So, if things are so bad, how did we have 3.5% growth in the third quarter? First off, things are not as bad as they were in the past year. We are in fact getting close to an economic bottom, at least for now. Second, the 3.5% number is a preliminary estimate. A study by Goldman Sachs suggests that the number will be revised down by at least 0.5% and maybe as much as 1%.
Why? The estimate does not really take into account how poorly small businesses are performing. If you look at small-business indexes and compare them to historical GDP numbers, you get the smaller number mentioned above. And since at least 2% of the GDP was from the stimulus package (Cash for Clunkers, houses, tax cuts), the economy on its own was flat. That begs the question, what happens when the stimulus runs out?
And the answer is that we won't know for some time, as the stimulus is just getting ramped up. "According to CBO estimates, only 21% of [the stimulus] spending will occur in 2009; another 38% will come in 2010, and 22% in 2011. After that, its effect will dissipate quickly." (The Liscio Report)
But David Rosenberg notes that what the federal government is giving, the states are taking away. The Pew Study shows that at least nine other states are in appalling shape, so it is no wonder that David writes:
Stimulus, What Stimulus?
"Fully nine states are in fiscal distress and only two have balanced budgets. States like Michigan are planning 20% budget cuts for the coming year. Indiana is planning a 10% spending cut in light of a 7.4% YoY revenue decline. How can the economy really be out of recession if government revenues are still deflating?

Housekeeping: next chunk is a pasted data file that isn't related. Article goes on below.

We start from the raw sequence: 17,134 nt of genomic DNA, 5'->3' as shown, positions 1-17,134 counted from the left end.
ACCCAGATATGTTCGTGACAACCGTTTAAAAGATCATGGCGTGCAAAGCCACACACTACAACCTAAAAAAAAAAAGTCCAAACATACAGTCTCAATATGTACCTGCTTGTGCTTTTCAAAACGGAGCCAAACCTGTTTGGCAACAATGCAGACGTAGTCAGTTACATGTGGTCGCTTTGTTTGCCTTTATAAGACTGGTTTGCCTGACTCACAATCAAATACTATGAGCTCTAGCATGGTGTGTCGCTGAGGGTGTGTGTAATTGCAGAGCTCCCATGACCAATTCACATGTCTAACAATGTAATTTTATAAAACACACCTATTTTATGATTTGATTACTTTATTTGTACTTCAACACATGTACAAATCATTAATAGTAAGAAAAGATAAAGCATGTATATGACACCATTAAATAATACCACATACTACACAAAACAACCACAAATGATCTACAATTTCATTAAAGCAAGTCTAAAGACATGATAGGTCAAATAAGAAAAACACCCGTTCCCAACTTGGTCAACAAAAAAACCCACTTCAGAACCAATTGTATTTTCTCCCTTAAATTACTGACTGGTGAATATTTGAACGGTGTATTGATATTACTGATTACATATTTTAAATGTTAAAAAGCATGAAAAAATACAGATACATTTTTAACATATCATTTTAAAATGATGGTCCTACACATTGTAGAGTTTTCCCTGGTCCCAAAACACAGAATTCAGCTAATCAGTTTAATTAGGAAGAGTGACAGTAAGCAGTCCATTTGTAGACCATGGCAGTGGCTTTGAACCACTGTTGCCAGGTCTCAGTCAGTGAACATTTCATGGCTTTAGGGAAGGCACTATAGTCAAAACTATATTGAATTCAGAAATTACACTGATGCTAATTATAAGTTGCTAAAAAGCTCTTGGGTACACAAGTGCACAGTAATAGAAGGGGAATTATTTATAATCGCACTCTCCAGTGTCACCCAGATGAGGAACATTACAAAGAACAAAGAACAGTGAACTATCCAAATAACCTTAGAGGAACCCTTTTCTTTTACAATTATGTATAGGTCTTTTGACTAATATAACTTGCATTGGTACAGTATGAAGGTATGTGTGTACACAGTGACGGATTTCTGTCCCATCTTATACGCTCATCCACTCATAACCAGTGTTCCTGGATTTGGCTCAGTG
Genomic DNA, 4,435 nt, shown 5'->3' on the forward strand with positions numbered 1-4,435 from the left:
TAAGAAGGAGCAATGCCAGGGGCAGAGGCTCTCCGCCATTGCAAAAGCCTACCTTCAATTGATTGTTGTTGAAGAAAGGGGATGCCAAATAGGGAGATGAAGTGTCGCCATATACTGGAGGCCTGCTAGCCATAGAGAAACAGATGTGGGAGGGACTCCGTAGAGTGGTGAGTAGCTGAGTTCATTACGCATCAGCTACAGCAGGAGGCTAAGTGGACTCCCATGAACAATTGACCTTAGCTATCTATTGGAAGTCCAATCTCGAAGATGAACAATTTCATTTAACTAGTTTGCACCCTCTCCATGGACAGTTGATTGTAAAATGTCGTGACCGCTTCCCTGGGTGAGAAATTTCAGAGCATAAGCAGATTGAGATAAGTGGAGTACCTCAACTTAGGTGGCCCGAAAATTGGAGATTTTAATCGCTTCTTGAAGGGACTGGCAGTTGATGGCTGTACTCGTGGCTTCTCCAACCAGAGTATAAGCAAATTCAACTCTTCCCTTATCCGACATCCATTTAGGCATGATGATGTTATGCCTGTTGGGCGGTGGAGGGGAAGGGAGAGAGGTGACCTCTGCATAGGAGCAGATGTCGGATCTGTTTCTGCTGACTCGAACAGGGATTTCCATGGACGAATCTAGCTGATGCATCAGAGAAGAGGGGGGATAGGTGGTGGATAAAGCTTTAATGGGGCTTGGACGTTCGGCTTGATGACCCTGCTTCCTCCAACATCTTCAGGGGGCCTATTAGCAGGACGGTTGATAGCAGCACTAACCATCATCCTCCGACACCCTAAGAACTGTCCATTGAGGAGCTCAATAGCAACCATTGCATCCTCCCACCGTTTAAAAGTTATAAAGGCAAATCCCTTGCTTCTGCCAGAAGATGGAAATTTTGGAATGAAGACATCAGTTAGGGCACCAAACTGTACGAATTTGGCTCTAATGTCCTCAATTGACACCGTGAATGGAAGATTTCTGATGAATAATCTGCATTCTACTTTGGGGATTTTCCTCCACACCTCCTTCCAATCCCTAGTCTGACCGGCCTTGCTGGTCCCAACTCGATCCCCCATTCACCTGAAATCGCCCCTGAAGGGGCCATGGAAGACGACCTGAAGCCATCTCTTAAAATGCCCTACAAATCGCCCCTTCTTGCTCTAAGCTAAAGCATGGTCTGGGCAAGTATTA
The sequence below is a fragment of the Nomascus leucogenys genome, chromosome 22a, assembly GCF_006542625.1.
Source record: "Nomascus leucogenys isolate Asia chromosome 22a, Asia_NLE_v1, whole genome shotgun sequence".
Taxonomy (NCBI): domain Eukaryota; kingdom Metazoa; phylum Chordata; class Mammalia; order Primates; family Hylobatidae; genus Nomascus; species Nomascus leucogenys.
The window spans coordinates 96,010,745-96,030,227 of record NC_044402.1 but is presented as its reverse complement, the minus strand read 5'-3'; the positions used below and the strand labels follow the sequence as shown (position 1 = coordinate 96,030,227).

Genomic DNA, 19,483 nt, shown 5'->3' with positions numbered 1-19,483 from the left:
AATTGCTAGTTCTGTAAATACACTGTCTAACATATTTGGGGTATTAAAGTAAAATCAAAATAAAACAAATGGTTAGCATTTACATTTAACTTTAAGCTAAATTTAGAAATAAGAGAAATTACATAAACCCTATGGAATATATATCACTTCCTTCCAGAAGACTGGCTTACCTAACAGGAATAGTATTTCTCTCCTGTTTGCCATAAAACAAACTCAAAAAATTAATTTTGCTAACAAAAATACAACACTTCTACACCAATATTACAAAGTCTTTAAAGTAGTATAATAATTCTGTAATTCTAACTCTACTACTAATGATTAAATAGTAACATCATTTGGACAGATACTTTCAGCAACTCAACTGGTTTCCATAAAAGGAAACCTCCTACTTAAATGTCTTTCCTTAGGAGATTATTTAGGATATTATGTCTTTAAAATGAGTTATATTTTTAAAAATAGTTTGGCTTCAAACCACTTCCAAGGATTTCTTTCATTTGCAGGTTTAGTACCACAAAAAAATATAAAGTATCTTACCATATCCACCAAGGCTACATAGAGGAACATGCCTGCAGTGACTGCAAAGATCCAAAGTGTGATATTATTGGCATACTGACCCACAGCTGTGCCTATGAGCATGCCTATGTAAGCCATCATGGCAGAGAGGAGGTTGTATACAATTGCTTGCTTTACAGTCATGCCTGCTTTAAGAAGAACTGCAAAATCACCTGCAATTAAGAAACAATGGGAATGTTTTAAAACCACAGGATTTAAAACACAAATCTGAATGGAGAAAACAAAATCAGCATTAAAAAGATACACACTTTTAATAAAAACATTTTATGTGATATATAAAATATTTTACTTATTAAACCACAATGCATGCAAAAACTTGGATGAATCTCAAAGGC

"The states are filling around 40% of their fiscal gaps with the federal stimulus (so much for spending on "shovel ready" infrastructure projects). Even after the fiscal help from Washington, the state governments will still face a projected deficit of $142 billion for 2011 (versus $113 billion in 2010). All in, the restraint in the state and local government sector is estimated to drain a full percentage point from U.S. GDP growth in 2010 and more than fully offset the stimulative efforts from Washington. The U.S. economy is more likely to post growth of little more than 2% next year, rather than the 5% currently being discounted by the equity market."
The Reality of Unemployment
All this is, of course, going to put continued pressure on employment. As I noted last week, the number of unemployed actually soared by 558,000, to 15.7 million, as measured by the household survey, not the 190,000 you read about in the mainstream media. Unemployment is sadly continuing to rise by significant amounts.
We are at 10.2% unemployment today. The economy lost jobs for 21 months after the end of the last recession. That would easily take us into 2011. Another million lost jobs will take us well over 11% and close to 12% (remember, you have to add in the increasing population), even without my double-dip scenario.
First, 12% unemployment is horrendous by American standards. But Spain is now at 20%, and much of Europe has been in the 10% range for years.
Second, Americans are not used to the concept of 12% unemployment or 10% rates for extended periods. That is going to cause a serious backlash across the political spectrum. Couple that with the discomfort over $1.5-trillion deficits and there could be some serious political changes in the coming years. I think the message will be more anti-incumbent than one party or the other.
Third, the only way out of this morass is to create an environment where small business can thrive. As I've noted for the last several weeks in this letter, government spending does not increase GDP over time. It is a temporary nonproductive stimulus. It takes private investment to create jobs and increase productivity.
Mr. Mauldin believes we are likely to have a double-dip recession, especially if Pelosi and cohorts succeed in raising taxes the way they keep saying.
In short, times are tough; and times are going to get tougher, given the propensity of government to make anything and everything worse.
That said, we can only hope he is right when he observes that continuing high rates of unemployment will result in political upheaval and a general tossing-out of incumbent politicians.
Hmmmm. Kong thinks we might just come out ahead on this deal!
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In the end, help may not be there for you. You have to become self–reliant.